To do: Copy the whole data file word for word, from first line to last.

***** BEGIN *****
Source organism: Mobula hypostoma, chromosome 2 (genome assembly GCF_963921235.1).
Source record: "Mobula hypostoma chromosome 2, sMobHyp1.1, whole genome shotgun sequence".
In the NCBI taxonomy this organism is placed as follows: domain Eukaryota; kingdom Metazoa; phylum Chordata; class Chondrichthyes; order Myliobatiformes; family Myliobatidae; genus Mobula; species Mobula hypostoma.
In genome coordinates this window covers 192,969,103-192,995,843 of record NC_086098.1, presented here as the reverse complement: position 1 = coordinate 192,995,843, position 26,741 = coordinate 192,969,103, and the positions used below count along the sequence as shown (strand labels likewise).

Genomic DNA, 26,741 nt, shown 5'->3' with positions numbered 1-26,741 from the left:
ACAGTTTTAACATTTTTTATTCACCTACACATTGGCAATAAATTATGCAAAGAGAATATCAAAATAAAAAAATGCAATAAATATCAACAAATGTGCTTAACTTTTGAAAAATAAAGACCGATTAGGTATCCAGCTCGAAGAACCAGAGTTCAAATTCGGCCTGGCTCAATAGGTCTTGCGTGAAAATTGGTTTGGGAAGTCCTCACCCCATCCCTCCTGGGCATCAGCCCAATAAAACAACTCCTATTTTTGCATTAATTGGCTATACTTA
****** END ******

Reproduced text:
Source organism: Mobula hypostoma, chromosome 2 (genome assembly GCF_963921235.1).
Source record: "Mobula hypostoma chromosome 2, sMobHyp1.1, whole genome shotgun sequence".
In the NCBI taxonomy this organism is placed as follows: domain Eukaryota; kingdom Metazoa; phylum Chordata; class Chondrichthyes; order Myliobatiformes; family Myliobatidae; genus Mobula; species Mobula hypostoma.
In genome coordinates this window covers 192,969,103-192,995,843 of record NC_086098.1, presented here as the reverse complement: position 1 = coordinate 192,995,843, position 26,741 = coordinate 192,969,103, and the positions used below count along the sequence as shown (strand labels likewise).

Genomic DNA, 26,741 nt, shown 5'->3' with positions numbered 1-26,741 from the left:
ACAGTTTTAACATTTTTTATTCACCTACACATTGGCAATAAATTATGCAAAGAGAATATCAAAATAAAAAAATGCAATAAATATCAACAAATGTGCTTAACTTTTGAAAAATAAAGACCGATTAGGTATCCAGCTCGAAGAACCAGAGTTCAAATTCGGCCTGGCTCAATAGGTCTTGCGTGAAAATTGGTTTGGGAAGTCCTCACCCCATCCCTCCTGGGCATCAGCCCAATAAAACAACTCCTATTTTTGCATTAATTGGCTATACTTA